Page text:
Low voltage ring: Product Information Error Page

Face plate: Product Information Error Page

A 7/8' hole should be plenty big but you can always drill two next to each other.
 
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Old 11-28-08, 06:45 PM
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Have you considered wireless?
 
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Old 11-28-08, 06:50 PM
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Only use wireless at last resort.
 
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Old 11-28-08, 07:11 PM
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Originally Posted by ByteWrangler View Post
Have you considered wireless?
We're currently using wireless, but only as a last resort.
 
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Old 11-28-08, 07:17 PM
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Thumbs up

Originally Posted by Pulpo View Post
Only use wireless at last resort.
I couldn't have said it better myself.
 
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Old 11-28-08, 07:39 PM
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OK... I find it works well here, but carry on.

Beer 4U2
 
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Old 11-29-08, 01:14 AM
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Originally Posted by must_golf_more View Post
3) Drilling up the wall from the crawl space:
If I try to run all 6 cables through a single hole from below, I'd imagine I'd need to use a fairly large drill bit. I guess I'm nervous that that this might compromise the structural integrity of the wood?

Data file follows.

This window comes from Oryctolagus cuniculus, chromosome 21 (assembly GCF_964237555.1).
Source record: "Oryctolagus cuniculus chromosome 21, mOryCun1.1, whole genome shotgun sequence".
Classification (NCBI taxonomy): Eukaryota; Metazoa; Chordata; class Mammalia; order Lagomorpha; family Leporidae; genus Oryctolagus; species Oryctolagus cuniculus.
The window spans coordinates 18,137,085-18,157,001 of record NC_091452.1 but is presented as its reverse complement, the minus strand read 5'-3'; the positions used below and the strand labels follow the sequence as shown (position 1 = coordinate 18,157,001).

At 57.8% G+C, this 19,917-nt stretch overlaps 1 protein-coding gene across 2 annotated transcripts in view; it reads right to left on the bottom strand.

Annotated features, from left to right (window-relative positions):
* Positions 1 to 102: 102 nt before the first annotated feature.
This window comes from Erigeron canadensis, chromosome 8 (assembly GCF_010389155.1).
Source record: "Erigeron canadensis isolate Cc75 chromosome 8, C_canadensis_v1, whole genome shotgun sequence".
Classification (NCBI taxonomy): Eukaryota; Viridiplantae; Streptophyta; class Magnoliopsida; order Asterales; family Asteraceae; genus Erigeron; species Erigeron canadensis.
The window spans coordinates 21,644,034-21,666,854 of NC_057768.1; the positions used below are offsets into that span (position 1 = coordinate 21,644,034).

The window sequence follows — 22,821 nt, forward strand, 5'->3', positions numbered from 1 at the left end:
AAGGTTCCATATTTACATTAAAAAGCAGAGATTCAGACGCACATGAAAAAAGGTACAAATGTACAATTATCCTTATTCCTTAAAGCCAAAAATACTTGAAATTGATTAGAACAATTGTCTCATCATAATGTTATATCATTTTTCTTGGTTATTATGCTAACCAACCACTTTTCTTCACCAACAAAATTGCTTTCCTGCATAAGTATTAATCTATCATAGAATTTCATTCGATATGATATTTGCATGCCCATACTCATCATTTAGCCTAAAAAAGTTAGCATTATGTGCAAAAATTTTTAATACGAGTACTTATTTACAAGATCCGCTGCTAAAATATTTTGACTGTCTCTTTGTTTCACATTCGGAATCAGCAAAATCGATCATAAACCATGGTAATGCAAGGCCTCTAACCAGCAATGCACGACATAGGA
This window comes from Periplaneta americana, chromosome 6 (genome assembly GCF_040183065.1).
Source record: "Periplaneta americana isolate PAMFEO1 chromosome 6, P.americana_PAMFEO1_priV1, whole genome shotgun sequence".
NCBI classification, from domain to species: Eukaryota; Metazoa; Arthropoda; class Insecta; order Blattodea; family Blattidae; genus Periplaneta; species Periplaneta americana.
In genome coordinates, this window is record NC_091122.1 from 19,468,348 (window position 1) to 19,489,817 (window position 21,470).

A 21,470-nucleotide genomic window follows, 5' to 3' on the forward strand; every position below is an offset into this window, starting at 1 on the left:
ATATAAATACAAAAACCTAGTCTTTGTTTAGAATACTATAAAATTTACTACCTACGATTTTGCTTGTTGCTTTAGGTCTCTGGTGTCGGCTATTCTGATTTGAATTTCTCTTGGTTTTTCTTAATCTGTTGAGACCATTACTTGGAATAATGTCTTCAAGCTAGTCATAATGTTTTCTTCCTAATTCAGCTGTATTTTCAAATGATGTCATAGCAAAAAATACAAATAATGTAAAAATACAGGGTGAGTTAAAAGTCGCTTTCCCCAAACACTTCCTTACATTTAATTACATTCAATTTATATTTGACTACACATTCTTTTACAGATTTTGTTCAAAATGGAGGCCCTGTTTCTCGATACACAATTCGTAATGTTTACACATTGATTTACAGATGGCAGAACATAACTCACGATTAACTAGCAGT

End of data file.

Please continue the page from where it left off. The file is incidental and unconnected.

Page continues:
Floors -- including the 2x4's or 2x6's under walls -- are not structural supports, so you can drill as large a hole as you need. Probably 1.5 inches or so. (There's a formula ... circumference of all the low-voltage cables in inches divided by 3.1416 equals the drill bit size needed plus 1/4 inch.)

Joists and studs are another story.
 
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Old 11-29-08, 02:20 PM
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Patch Panels:
CAT5e Wall Mount Patch Panel - 12 Port - ComputerCableStore.com

They don't rate that one at gigabit and I'm not sure why. cat5e, if properly terminated, can support 1000mbs.... If you go the patch panel route, just make sure it will handle gigabit.

That's what you would terminate all your cat5 to at your router location. Really only good in a utility closet or basement area. Then you make X number of patch cords to plug into it and then plug into your router and switch.

When I wire complete houses I mount a piece of plywood in the basement somewhere and then run all my ethernet, phone and coax lines to the 'utility panel'. Then terminate everything to a patch panel (ethernet), 66 or 110 block (phone) and spliters/amplifiers for the coax. I always pick an area that has an existing shelf or somewhere 'nice' to keep all your equipment. Then punch in a dedicated 120v line to feed 2 or 3 duplex receptacles to power said equipment.

But in an old work situation, your probably better off using keystone jacks, face plates and old work low-voltage rings for everything. Will be more expensive than the patch panel route but looks awfull pretty...

So, in my house, I have a 6 hole faceplate mounted to a single gang low voltage ring. It has 4 ethernet jacks, one phone and one coax. That's my router location. Have blue, red, green and purple ethernet jacks. The phone is white. Coax is white.

Then in each room, I just have an ethernet jack, phone jack and coax jack mounted on a 3 hole faceplate. I use coresponding colored ethernet jacks so I don't have to label anything. I know red is the attic, blue my living room, green is the bedroom and purple is the dining room. Works out really nice but all those jacks really start to add up...

I'm a fan of wired as well. It will always be faster than wireless. More secure too. I have a wireless N router but I just keep it completely disabled in the router config. 'N' still doesn't beat gigabit.
 
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Old 11-29-08, 02:42 PM
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BTW, they have keystone jacks on that same site.

CAT5E Keystone Jacks - Keystone Jacks - Page 1 - ComputerCableStore.com

Bout the cheapest prices I've seen anywhere. They also look to be leviton. Can't say for sure tho...

Wall plates....

http://www.computercablestore.com/In...catID1909.aspx

yadaa, yadaa